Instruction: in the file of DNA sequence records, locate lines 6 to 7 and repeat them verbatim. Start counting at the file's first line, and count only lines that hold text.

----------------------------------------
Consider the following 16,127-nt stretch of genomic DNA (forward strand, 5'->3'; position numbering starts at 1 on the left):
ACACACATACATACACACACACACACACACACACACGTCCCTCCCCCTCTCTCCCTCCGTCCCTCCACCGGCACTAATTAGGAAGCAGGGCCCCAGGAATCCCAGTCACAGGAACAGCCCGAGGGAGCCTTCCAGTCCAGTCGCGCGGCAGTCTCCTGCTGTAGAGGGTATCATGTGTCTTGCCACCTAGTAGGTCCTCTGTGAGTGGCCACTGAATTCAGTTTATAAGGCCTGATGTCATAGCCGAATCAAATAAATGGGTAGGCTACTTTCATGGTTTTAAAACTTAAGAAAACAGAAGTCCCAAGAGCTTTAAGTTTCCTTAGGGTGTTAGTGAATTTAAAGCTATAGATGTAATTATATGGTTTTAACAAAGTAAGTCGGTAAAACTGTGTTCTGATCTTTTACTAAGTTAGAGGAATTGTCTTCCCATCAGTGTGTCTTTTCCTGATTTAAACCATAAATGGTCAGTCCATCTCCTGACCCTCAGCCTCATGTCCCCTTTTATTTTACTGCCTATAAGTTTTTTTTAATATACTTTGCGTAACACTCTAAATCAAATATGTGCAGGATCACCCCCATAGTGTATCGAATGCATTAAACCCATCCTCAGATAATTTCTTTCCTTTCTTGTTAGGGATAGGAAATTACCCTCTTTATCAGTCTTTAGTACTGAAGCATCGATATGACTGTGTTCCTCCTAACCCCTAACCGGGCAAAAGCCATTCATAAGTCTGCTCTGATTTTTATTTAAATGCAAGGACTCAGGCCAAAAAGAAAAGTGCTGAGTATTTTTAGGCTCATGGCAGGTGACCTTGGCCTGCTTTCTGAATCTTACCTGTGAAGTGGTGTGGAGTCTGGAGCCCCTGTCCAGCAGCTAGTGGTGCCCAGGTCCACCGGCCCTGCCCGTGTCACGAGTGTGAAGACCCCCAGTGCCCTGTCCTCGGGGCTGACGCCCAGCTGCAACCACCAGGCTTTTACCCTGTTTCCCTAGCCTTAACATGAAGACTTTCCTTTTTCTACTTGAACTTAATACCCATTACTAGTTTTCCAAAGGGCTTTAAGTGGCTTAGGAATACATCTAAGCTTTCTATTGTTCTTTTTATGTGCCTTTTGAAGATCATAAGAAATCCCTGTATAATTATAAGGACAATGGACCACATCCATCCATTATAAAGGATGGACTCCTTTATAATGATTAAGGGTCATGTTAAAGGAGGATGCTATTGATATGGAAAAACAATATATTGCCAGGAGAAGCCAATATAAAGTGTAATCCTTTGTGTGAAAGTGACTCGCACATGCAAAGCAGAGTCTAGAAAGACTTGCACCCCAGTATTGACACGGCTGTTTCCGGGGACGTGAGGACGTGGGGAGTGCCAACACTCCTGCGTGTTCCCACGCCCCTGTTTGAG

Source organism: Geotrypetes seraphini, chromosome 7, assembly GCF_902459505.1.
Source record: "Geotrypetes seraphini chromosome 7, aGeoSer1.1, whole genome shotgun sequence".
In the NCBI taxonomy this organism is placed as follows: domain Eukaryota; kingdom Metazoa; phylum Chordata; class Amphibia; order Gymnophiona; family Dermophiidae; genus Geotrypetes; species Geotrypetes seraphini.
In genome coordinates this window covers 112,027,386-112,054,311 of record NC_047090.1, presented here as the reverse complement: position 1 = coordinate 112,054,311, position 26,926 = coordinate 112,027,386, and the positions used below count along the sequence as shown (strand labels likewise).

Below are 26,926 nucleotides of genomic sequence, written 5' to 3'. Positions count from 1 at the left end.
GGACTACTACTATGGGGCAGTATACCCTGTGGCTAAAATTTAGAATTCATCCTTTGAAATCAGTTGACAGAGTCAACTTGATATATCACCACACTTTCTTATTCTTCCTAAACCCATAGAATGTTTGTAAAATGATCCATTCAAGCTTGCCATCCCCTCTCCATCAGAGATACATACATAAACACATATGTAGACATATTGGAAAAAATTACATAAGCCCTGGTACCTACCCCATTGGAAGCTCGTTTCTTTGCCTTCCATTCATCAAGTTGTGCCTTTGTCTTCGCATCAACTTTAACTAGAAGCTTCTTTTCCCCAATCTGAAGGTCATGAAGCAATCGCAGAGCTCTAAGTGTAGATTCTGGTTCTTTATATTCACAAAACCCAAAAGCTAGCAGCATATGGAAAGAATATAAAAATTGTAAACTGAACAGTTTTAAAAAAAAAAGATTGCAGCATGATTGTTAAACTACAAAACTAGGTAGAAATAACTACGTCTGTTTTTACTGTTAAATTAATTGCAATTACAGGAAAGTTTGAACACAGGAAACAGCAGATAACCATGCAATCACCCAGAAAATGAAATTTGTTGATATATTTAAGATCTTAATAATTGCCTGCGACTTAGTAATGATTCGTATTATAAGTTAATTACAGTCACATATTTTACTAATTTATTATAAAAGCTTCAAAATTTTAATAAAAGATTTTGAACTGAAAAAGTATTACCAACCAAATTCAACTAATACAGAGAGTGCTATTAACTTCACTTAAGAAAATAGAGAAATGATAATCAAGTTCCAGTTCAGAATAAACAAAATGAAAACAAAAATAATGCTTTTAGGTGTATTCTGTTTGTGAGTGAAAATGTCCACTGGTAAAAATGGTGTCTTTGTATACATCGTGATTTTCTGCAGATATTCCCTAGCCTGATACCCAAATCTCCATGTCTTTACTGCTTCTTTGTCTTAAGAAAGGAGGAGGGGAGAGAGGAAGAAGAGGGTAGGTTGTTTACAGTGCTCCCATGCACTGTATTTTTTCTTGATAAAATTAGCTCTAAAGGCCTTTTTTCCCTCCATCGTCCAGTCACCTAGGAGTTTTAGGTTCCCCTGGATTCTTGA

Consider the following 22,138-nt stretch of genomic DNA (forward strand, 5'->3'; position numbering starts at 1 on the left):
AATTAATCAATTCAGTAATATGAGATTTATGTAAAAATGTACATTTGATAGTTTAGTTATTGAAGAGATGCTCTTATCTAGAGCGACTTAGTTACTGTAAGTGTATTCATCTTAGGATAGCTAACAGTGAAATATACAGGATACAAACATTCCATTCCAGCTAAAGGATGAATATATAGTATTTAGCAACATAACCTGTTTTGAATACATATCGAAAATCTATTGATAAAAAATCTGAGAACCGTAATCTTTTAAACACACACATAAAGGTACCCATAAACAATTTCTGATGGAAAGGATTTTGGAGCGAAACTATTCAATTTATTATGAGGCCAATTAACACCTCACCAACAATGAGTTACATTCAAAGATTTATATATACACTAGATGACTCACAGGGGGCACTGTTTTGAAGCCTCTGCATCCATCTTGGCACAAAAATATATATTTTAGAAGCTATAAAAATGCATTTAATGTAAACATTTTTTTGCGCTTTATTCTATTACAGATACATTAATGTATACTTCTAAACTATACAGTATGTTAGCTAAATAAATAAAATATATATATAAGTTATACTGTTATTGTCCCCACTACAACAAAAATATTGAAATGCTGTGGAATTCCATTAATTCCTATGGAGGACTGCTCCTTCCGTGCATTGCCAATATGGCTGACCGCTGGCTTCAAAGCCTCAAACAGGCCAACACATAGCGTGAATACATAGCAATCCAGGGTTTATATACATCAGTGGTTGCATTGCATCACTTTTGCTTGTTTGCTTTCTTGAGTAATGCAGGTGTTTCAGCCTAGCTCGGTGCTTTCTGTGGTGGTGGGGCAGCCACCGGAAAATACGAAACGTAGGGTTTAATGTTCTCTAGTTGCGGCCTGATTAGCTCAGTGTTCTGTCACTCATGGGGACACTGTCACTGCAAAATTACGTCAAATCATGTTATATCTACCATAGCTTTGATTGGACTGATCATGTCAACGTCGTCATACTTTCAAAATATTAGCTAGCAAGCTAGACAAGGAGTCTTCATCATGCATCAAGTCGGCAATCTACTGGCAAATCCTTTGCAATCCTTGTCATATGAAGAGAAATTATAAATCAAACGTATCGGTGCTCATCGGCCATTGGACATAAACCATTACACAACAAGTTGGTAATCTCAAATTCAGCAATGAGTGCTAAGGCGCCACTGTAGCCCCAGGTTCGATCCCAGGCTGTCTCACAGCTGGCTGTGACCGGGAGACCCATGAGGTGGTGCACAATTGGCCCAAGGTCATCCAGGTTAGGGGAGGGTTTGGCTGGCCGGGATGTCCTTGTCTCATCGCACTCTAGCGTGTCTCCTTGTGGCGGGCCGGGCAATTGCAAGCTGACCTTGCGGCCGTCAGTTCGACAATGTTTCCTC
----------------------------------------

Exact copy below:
In genome coordinates this window covers 112,027,386-112,054,311 of record NC_047090.1, presented here as the reverse complement: position 1 = coordinate 112,054,311, position 26,926 = coordinate 112,027,386, and the positions used below count along the sequence as shown (strand labels likewise).

Below are 26,926 nucleotides of genomic sequence, written 5' to 3'. Positions count from 1 at the left end.